My professional training has been interdisciplinary and geographically diverse with coursework, fieldwork and research centering on human-environmental interactions, spatial analysis and collaboration with local and indigenous communities. Throughout the last ten years, my research has focused on the investigation of plant macroremains (seeds and wood charcoal) recovered from archaeological sites. I have become intimate with the regional and local topographies of cultural and environmental landscapes in both Europe and North America. Within those landscapes, it is from the material manifestations of plant use that I seek to understand the relationships between nature and culture in the past and how they are related to and affect our socio-ecological interactions in the present and future.
I have and continue to work in various geographic locations and temporal periods to understand human-environmental interactions across time and space, which includes EarlyArchaic sites underwater in the Gulf of Mexico to Copper Age sites in Hungary. My current interdisciplinary collaboration with the Mashantucket Pequot Tribe, located in southeastern Connecticut, explores the adaptability of traditional plant practices within this historically politically marginalized indigenous community. Through an analysis of the archaeobotanical remains recovered from Mashantucket Pequot archaeological sites from 9000 years ago into the post-Contact period, I am able to reconstruct the continuities in traditional plant use at the household and communities level. This type of research situates the cultural and ecological legacy of indigenous communities and also develops better understandings of contemporary and past archaeological societies confronting issues of resource depletion, changes to local and global environments and industrialization.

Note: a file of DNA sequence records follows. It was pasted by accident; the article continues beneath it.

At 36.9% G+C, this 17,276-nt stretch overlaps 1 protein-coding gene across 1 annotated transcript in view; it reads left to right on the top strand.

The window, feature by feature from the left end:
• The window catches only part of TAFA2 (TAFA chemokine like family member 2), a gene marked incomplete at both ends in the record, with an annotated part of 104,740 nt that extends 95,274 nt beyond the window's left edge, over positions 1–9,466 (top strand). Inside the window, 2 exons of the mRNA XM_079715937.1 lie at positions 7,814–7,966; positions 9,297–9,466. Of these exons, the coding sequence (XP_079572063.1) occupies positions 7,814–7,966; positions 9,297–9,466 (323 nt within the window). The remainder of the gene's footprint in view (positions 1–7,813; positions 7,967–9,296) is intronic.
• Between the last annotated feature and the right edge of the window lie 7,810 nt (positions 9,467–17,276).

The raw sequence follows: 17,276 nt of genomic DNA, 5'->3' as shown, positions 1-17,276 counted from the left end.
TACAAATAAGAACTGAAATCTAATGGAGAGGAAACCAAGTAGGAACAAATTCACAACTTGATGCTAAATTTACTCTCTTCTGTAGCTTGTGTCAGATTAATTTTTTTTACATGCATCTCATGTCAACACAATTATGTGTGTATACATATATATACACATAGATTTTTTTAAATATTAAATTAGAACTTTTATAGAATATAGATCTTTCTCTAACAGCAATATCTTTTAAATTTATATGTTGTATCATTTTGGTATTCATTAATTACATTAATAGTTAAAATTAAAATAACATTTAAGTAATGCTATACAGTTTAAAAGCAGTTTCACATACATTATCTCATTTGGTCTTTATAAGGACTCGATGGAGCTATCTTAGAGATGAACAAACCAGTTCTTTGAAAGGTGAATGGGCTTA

ANSO 271 - Ecological Anthropology
ANSO 221 - North of the Rio Grande: Native Americans